Hitachi Capital’s Business Barometer tracks small business confidence every quarter: Over the last two years, the proportion of small business owners fearing collapse has been consistent at around 4-5% for seven consecutive quarters. This quarter, the figure has doubled.
The data reveals dramatic rises in the retail and hospitality sectors in terms of the proportion of small businesses that think they will struggle to survive in the next three months. This follows bleak industry predictions last weekend that 10,000 retail stores will shut this year, of which half will be independents.
The Hitachi Capital Business Barometer suggests the protracted uncertainty and political infighting around Brexit is creating an economic ripple that could cause lasting damage to the small business sector, the engine room of the British economy – ventures that need certainty, support and access to funding to grow. Overall, in eight industry sectors there was a quarterly rise in the proportion of small businesses that feared for their future.
Regionally, the North East and London saw a sharp rise in the percentage of small businesses worried about their survival – with figures doubling in Wales. Overall, nine UK regions saw a rise in the proportion of business owners predicting that their enterprise would struggle to survive in the next three months.
For the UK at large, the biggest shifts this quarter included a fall in the number of businesses predicting modest or organic growth – and a sharp rise in those fearing collapse. Conversely, the small percentage that predicted significant expansion remained unchanged at around 7%.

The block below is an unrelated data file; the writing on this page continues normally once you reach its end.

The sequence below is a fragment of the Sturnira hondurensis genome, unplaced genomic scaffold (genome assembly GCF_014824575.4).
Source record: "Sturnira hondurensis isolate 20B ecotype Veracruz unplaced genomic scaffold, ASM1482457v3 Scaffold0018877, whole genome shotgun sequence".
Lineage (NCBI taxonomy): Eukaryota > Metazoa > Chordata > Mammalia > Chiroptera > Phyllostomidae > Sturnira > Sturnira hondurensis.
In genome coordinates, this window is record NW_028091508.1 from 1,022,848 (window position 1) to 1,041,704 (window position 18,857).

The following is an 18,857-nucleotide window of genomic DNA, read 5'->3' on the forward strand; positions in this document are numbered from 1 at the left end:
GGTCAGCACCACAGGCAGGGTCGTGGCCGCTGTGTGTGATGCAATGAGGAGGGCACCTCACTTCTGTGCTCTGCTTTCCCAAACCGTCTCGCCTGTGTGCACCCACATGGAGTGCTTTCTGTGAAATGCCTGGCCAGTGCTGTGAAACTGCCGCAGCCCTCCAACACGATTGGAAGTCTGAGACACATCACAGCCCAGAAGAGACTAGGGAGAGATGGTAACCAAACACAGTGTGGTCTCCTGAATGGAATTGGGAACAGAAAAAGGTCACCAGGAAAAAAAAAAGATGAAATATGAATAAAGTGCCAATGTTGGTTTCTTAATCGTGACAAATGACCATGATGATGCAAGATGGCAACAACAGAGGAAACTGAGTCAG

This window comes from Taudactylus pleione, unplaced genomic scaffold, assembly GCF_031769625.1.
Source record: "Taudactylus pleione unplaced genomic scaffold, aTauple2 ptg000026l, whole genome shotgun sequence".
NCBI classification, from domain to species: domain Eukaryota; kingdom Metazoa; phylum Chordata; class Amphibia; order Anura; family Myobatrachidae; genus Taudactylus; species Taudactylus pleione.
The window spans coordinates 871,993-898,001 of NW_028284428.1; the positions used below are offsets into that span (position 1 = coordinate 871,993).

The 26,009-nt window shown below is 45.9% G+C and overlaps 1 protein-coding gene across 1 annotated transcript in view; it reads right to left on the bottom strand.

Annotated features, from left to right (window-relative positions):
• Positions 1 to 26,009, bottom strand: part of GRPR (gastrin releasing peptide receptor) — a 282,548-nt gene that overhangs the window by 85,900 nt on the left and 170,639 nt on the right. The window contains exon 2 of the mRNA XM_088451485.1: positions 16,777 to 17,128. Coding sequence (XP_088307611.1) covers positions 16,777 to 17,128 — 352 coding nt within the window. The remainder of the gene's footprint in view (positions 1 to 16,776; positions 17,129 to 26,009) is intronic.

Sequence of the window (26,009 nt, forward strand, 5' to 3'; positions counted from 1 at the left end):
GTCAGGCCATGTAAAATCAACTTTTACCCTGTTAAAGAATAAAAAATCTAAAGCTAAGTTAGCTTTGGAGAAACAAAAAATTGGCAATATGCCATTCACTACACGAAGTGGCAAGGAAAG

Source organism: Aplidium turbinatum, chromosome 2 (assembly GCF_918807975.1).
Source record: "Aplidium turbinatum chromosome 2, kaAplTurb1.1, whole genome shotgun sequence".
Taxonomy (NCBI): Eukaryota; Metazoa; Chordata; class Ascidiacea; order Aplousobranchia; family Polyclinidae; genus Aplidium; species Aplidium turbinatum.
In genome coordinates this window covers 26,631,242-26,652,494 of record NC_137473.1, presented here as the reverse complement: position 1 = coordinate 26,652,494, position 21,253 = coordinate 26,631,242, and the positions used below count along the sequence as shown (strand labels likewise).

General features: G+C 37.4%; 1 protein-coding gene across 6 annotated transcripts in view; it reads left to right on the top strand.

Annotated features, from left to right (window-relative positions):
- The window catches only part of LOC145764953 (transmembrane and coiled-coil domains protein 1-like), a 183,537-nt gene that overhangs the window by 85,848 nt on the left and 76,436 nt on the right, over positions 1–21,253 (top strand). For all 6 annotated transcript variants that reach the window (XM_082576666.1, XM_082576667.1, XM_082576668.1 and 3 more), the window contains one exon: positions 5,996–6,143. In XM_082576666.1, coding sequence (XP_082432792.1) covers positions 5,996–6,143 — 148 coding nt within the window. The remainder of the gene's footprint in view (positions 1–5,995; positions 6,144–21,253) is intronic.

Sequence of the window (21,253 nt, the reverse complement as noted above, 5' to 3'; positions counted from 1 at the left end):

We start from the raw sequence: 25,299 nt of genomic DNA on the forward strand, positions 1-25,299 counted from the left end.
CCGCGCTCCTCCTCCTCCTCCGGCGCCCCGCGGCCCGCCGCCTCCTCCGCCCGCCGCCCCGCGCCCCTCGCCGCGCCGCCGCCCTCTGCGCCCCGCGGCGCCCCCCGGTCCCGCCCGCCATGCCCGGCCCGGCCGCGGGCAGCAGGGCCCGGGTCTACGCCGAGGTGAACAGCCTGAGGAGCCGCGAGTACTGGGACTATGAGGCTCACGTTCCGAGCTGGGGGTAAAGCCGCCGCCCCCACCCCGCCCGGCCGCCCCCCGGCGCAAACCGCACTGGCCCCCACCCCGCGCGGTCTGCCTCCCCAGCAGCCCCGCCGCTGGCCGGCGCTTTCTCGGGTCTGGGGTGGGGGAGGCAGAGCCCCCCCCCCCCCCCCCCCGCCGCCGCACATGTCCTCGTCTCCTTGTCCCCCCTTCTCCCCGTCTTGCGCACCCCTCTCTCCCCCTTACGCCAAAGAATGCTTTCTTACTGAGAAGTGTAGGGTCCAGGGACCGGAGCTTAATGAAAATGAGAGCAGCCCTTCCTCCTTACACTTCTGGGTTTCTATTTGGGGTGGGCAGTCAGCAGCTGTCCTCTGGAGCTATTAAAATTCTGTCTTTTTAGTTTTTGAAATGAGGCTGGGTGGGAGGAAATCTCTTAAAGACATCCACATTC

Small businesses that predicted they would struggle to survive in the months ahead were those most likely to be grappling with how they could improve their financial health. They were most likely to be prioritising a reduction of fixed costs (41% compared to a national average of 37%), improving cash flow (27% compared to a national average of 20%), looking for funding beyond a bank (12% compared to 5%) and reassessing their finance commitments (18% to 10%). In terms of operational investment, businesses struggling to survive were those least likely to be hiring staff (5% to 16%) or investing in new equipment (5% to 14%) – two initiatives on which fast-growing businesses placed top priority.
Gavin Wraith-Carter, Managing Director at Hitachi Capital Business Finance, said “For the last year, our research has shown that the small business community has seen political and economic change as an opportunity. Many have looked to expand into markets beyond the UK and create jobs in the communities where they do business. Our latest findings, though, suggest the protracted nature of Brexit negotiations may now be taking its toll.
“It’s also clear from our latest research that small businesses are focusing heavily on the financial health of their business – whether this be improving cash flow, getting tougher on late payment or looking for better ways to secure finance. The key thing is that they shouldn’t leave it too late. At Hitachi Capital Business Finance, our roots are in manufacturing and the knowledge this brings has helped us to create a comprehensive support package to support small businesses through the stages of an economic cycle. With a weak Pound and interest rates on the rise, small businesses are entering a challenging era. We are here to help businesses stay in business – good times and bad.”